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Latest & greatest articles for urinary tract infection
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Reduction of mortality associated with nosocomial urinarytractinfection. A randomised controlled trial was conducted to assess whether bladder catheters with preconnected sealed junctions were associated with a lower risk of urinary-tractinfection than were catheters without such junctions, and to determine whether prevention of catheter-associated infection would be accompanied by a reduction of mortality. Among those not taking systemic antibiotics, patients assigned sealed junction (...) % CI=1.1-10.7, p=0.03). Among patients who received systemic antibiotic the use of sealed catheters did not affect infection rates (RR=0.9, 95% CI=0.5-1.5, p=0.68) or deaths (RR=1.2, 95% CI=0.6-2.2, p=0.62). These data indicate how the rates of infection and mortality can be reduced in hospital. Since the degree of reduction in mortality corresponded with the degree of reduction of infection, measures to prevent catheter-associated nosocomial urinarytractinfection should be implemented.
Single-dose amoxicillin therapy for urinarytractinfection. Multicenter trial using antibody-coated bacteria localization technique. Urine specimens from 134 women with acute, uncomplicated urinarytractinfection at three medical centers were examined by the antibody-coated bacteria (ACB) assay. Patients with negative assays (suggesting bladder infection alone) were randomized to receive either a single 3-g oral dose of amoxicillin trihydrate or conventional ten-day courses of sulfa (...) -methoxazole-trimethoprim or oral ampicillin sodium. Comparable results were obtained with the three regimens for ACG-negative infection: 90% eradication of the original organism with single-dose amoxicillin, 100% with sulfamethoxazole-trimethoprim, and 96% with ampicillin. The overall incidence of ACB positivity was 32.1%, ranging from 8% to 63% at the three institutions. This difference seemed to be related to the ease of access to medical care: women with easy access having low rates of ACB positivity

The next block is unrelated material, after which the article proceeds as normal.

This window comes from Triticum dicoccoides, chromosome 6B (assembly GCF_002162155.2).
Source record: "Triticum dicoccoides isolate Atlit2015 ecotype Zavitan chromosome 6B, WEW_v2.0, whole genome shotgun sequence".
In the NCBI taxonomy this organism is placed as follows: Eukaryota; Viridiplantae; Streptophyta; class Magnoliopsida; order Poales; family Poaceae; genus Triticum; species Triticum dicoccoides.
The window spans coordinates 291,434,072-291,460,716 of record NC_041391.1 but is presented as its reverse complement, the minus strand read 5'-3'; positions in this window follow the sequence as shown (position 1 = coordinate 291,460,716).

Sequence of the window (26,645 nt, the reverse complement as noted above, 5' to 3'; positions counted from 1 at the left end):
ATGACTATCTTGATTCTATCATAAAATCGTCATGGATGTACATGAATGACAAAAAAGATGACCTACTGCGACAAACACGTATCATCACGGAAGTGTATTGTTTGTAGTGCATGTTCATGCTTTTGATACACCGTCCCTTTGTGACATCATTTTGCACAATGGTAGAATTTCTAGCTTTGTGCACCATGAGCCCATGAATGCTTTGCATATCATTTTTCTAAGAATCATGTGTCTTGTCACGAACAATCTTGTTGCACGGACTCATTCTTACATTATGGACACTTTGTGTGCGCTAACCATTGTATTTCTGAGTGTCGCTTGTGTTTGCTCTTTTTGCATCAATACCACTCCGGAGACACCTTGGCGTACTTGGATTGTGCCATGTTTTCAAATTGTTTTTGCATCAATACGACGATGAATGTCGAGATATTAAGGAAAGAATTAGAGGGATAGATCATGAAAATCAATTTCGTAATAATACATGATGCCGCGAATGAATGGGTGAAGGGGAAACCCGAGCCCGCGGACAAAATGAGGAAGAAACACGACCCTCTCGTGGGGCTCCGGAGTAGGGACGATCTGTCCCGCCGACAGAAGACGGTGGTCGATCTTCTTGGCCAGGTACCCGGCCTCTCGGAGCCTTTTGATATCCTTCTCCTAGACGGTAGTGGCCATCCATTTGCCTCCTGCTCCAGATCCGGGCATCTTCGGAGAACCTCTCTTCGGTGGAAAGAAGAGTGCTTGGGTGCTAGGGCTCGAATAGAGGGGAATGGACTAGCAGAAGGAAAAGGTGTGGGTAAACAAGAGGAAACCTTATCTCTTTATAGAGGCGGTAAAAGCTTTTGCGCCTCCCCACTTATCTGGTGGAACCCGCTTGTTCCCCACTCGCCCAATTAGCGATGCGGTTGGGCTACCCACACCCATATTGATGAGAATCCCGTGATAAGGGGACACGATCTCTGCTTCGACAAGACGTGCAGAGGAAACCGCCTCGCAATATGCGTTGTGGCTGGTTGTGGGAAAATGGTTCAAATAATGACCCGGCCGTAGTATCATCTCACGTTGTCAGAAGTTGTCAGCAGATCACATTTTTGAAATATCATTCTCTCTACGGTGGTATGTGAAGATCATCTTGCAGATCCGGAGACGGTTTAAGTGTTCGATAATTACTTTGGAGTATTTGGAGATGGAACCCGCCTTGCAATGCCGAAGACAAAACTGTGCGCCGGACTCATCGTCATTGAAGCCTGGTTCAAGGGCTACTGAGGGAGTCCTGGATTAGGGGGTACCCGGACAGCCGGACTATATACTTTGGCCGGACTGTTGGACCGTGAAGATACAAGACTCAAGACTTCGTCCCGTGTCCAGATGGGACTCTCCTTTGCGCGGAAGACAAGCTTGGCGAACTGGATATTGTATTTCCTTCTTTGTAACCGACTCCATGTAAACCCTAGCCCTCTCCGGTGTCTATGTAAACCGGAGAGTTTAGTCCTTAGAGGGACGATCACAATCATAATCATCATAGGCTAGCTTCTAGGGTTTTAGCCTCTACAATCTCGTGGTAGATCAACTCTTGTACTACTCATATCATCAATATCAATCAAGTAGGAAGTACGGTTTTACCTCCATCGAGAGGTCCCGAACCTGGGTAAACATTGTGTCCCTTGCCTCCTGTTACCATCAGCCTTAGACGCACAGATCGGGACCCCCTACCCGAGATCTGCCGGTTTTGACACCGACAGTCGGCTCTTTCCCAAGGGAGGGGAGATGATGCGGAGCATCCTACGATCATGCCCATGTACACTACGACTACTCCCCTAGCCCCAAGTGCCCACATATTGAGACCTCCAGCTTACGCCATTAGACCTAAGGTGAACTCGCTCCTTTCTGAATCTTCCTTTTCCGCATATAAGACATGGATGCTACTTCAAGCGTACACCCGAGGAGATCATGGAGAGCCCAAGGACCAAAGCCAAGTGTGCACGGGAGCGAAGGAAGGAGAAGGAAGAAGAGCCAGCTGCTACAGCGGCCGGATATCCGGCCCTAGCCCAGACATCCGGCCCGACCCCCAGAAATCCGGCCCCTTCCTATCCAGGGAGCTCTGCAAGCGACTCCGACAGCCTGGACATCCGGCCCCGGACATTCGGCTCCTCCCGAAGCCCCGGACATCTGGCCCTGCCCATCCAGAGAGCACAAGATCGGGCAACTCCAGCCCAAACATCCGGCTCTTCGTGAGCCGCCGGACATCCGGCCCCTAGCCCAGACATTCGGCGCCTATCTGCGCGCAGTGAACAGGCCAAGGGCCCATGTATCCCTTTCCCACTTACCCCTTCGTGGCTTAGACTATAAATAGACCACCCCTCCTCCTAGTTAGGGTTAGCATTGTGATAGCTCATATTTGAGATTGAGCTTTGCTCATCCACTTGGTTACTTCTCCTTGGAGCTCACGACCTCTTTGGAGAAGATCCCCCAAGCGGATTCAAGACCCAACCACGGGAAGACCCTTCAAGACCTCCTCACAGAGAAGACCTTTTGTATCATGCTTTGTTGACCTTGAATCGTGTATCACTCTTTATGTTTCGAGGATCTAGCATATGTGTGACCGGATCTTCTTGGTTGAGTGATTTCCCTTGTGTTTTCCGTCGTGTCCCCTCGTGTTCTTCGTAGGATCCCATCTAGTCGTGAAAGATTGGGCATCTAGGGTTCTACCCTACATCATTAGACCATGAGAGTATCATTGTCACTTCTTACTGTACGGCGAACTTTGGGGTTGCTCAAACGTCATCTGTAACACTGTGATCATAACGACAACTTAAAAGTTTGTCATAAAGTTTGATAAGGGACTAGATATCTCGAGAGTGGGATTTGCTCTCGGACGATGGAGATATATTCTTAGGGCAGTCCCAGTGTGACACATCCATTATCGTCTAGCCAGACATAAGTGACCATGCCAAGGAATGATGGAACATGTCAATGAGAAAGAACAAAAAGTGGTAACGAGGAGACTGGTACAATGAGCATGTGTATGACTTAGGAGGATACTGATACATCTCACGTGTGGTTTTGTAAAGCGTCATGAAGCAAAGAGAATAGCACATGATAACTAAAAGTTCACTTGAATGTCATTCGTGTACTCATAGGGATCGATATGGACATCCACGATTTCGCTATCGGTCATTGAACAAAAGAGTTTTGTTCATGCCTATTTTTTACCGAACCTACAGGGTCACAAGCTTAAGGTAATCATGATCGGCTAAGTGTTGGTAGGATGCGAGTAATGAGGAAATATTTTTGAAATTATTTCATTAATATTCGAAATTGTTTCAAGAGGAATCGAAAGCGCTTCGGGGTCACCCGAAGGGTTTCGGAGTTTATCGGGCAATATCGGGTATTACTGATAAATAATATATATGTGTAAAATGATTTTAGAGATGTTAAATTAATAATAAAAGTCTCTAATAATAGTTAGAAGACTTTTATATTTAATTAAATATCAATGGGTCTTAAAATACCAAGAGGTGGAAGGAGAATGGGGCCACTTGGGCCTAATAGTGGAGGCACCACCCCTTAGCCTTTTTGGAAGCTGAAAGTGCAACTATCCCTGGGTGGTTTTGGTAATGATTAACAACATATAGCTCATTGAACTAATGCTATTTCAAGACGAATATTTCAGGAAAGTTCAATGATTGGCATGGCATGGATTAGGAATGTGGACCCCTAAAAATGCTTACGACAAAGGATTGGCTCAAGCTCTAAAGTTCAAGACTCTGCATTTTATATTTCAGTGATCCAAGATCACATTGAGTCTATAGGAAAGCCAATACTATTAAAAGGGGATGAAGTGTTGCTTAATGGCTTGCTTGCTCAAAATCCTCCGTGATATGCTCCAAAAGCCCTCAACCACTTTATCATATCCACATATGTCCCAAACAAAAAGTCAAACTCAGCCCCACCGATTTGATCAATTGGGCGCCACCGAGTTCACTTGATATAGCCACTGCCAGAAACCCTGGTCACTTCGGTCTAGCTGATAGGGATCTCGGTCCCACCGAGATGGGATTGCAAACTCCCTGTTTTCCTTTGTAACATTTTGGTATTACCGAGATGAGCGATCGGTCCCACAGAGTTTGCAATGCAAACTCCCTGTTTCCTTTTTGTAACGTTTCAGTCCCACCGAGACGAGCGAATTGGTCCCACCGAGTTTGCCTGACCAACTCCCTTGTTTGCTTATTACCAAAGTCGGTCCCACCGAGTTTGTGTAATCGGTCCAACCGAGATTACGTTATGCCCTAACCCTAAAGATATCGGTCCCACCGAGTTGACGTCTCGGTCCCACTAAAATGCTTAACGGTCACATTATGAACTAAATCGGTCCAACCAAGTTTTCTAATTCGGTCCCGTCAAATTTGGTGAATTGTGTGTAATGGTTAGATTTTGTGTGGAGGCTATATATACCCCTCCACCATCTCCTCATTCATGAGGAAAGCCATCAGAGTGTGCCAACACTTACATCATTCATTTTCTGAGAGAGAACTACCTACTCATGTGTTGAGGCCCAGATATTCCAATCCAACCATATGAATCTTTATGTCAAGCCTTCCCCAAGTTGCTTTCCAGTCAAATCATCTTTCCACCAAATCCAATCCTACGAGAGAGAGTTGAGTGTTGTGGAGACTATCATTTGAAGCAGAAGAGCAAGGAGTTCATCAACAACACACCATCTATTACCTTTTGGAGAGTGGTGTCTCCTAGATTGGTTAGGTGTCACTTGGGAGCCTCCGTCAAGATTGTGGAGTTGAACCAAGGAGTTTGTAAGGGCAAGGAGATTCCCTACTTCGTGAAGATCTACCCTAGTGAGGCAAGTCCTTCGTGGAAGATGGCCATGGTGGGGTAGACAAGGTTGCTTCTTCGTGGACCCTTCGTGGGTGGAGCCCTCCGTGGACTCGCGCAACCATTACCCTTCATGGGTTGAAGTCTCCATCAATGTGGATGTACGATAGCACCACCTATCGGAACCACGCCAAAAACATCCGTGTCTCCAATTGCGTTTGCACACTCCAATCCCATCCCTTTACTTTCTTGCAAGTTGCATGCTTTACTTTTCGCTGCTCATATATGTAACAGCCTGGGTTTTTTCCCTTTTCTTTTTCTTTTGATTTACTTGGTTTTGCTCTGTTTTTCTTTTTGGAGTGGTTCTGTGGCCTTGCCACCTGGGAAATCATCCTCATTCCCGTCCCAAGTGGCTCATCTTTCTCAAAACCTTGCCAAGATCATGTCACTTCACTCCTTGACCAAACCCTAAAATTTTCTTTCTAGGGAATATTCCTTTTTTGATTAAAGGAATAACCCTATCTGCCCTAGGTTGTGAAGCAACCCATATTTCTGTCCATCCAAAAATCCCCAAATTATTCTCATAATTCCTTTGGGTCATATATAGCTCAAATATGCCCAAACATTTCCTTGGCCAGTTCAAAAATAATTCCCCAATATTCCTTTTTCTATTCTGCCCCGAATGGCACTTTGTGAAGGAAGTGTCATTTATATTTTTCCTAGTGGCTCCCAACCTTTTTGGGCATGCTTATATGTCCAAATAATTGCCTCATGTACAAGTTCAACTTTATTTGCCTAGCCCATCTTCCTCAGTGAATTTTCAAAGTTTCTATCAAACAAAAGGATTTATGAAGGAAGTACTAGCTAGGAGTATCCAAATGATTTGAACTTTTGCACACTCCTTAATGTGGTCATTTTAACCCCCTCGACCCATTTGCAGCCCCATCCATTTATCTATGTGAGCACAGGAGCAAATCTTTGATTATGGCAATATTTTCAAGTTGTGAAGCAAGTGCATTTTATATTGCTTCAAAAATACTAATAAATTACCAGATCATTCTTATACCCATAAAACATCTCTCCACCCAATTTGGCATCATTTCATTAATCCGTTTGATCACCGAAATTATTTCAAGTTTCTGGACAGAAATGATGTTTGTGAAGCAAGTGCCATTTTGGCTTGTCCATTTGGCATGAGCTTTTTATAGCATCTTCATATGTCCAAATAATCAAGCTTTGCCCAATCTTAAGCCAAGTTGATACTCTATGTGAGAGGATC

Antibiotic irrigation and catheter-associated urinary-tractinfections. To investigate the efficacy of antibiotic irrigation in preventing catheter-associated urinarytract infection, we carried out a randomized controlled trial of a neomycin-polymyxin irrigant administered through closed urinary catheters. Eighteen of 98 (18 per cent) of the patients not given irrigation became infected, as compared with 14 of 89 (16 per cent) of those given irrigation, yielding a mean daily incidence of 5 per (...) cent in each group. The distribution of organisms and their antibiotic sensitivities differed in the two groups, the organisms from the patients with irrigation being more resistant. Disconnections of the catheter junctions were associated with high rates of infection. The rate of disconnections of the junctions in the group given irrigation was almost twice that of the control group because of the presence of the extra junction on overall infection rate represents the result of two opposing
Efficacy of single-dose and conventional amoxicillin therapy in urinary-tractinfection localized by the antibody-coated bacteria technic. Urine specimens from 61 women with symptoms of cystitis who are infected with amoxicillin-sensitive organisms were examined by the antibody-coated bacteria assay. Patients with negative assays were randomized to receive either a single 3-g oral dose of amoxicillin or 10 days of amoxicillin, 250 mg, given by mouth four times per day (conventional therapy (...) ). Patients with positive assays received conventional therapy. All 43 patients without antibody-coated bacteria in the urine, 22 given single-dose therapy and 21 treated conventionally, were cured of their infection. Of 18 patients with antibody-coated bacteria, nine relapsed within one week of completion of conventional therapy. The results of the antibody-coated bacteria assay appear to predict the therapeutic response: both single-dose and conventional amoxicillin therapy are completely successful
Trimethoprim-sulfamethoxazole vs ampicillin in chronic urinarytractinfections. A double-blind multicenter cooperative controlled study. A multicenter, prospective, double-blind, controlled study was performed to compare the efficacy of trimethoprim-sulfamethoxazole with that of ampicillin in the treatment of chronic urinarytractinfections. The incidence of adverse clinical signs and symptoms as well as abnormal laboratory values were comparable in the two treatment groups. This study (...) appears to establish the fact that trimethoprim-sulfamethoxazole is an acceptable alternative to ampicillin for the treatment of chronic urinarytractinfections caused by susceptible Escherichia coli.